Place one graham cracker square, topped with a section of a Hershey’s bar and a marshmallow in a microwave.

 

 

Microwave on HIGH for 10 - 15 seconds.  Perfect!

Microwave on HIGH for 10 – 15 seconds. Perfect!  All you need to do is add the top graham cracker square  and eat it!

 

Someone had to taste it to be sure it lived up to its reputation.  It did!

Someone had to taste it to be sure it lived up to its reputation. It did!

 

The preparation process continued with making the stickers and wrapping the individual ingredients to place in the baggies at the visit.

All the individual items ready to assemble.

All the individual items ready to assemble.

 

We had a purpose for this activity…actually several purposes.  The purpose we explained to our friend was that it was National S’mores Day and that we wanted to celebrate by making s’mores to share with our neighbors.  We emphasized how much our neighbors would appreciate receiving our s’mores baggies and how it was so nice to have the opportunity to share such a delicious surprise.  A second purpose was that we would each make a s’more to eat at our visit, serving as an example of what we were doing.  We always begin our visits with refreshments which our friend’s husband usually has ready to serve.  However, today we wanted to experience making the s’mores ourselves so our friend would be reminded of what was involved.  Of course we had such fun doing this and there was great conversation that occured as we shared our Girl Scout and Camp Fire Girls experiences,  and of eating s’mores around a campfire when we were children.

We always present  an activity at our visits by modeling what we want done.  The Lead Lady-Link began by building her s’more and the others followed.  After we ate, then it was time to assemble the baggies.  We had a completed baggie as an example to show how it should look so that the sticker would be in place and the correct ingredients inside.

 

A completed baggie served as an example of what we wanted to accomplish.

A completed baggie served as an example of what we wanted to accomplish.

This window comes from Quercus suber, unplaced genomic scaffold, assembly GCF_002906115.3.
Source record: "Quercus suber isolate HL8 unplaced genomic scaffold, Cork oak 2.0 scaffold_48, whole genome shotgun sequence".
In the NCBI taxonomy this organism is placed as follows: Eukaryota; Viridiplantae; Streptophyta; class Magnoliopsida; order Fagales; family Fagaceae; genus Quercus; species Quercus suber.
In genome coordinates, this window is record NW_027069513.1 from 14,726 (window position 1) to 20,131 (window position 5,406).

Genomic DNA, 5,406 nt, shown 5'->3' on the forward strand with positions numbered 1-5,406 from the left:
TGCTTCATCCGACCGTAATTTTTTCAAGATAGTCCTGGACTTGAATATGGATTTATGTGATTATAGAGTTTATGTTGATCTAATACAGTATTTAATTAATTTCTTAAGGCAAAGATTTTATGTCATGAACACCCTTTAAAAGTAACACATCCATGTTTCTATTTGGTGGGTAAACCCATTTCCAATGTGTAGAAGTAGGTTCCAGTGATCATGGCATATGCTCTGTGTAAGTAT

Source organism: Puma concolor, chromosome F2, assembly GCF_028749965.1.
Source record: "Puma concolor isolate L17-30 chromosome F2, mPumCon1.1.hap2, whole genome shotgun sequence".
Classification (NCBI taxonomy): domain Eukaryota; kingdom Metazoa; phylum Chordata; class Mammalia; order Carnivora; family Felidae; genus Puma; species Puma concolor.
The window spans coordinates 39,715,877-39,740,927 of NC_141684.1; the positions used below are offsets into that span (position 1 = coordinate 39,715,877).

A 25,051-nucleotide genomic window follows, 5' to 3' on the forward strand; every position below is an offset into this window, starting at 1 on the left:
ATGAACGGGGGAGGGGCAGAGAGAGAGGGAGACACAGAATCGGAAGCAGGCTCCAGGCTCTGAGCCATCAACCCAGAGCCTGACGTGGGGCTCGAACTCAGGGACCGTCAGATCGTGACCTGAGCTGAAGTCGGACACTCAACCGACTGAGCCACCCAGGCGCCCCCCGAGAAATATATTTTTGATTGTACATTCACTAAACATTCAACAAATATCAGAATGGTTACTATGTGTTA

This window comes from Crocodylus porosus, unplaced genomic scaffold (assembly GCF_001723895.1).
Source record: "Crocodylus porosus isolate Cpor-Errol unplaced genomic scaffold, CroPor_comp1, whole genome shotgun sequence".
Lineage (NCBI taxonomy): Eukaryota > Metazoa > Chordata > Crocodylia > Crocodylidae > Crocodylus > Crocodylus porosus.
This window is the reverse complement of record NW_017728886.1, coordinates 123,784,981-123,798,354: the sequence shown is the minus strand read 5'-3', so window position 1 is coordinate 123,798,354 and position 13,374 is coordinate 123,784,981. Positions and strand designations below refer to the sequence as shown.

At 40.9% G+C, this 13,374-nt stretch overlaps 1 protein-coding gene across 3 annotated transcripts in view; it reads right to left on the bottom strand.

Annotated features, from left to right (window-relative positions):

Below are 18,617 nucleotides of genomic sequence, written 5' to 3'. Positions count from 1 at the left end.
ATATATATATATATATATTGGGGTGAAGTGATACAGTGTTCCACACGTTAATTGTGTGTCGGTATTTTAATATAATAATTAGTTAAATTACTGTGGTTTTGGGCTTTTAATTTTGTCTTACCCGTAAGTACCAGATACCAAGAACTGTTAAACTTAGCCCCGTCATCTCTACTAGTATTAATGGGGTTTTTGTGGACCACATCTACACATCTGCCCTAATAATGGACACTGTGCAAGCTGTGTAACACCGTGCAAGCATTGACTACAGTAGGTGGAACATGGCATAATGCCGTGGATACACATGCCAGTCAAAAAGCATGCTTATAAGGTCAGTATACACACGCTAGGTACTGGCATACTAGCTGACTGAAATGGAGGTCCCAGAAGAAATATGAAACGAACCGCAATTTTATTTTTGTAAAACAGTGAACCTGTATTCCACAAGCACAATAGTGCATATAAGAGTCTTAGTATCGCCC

We know that our friend has several levels of engagement and our goal is to actively engage her in whatever we’re doing.  If she becomes passively engaged or disinterested, we are flexible  and change what we’re doing to meet her needs.  We persevere  by modifying what we’re doing or sometimes we transition to another activity.  Our friend wanted to dance to a Perry Como song that was playing while we were filling the baggies.  That was our cue to take a break and dance!  After one or two songs, we returned to the table to continue and so did she.

Peeling a sticker about celebrating National S'mores Day

Peeling a sticker about celebrating National S’mores Day

Placing the sticker on the baggie.

Placing the sticker on the baggie.

All the Lady-Links at each visit help with the activity and we have a great time!

All the Lady-Links at each visit help with the activity and we have a great time!

The final step in our process is praise.  Throughout the activity we encourage our friend on her participation and help her see that her contributition to the project is valued and an important part of the process.  When we distributed the baggies with the s’mores ingredients, she preferred that we handed the baggie to our neighbors as she watched.  You can see by the smile on her face that she was enjoying being a part of the experience.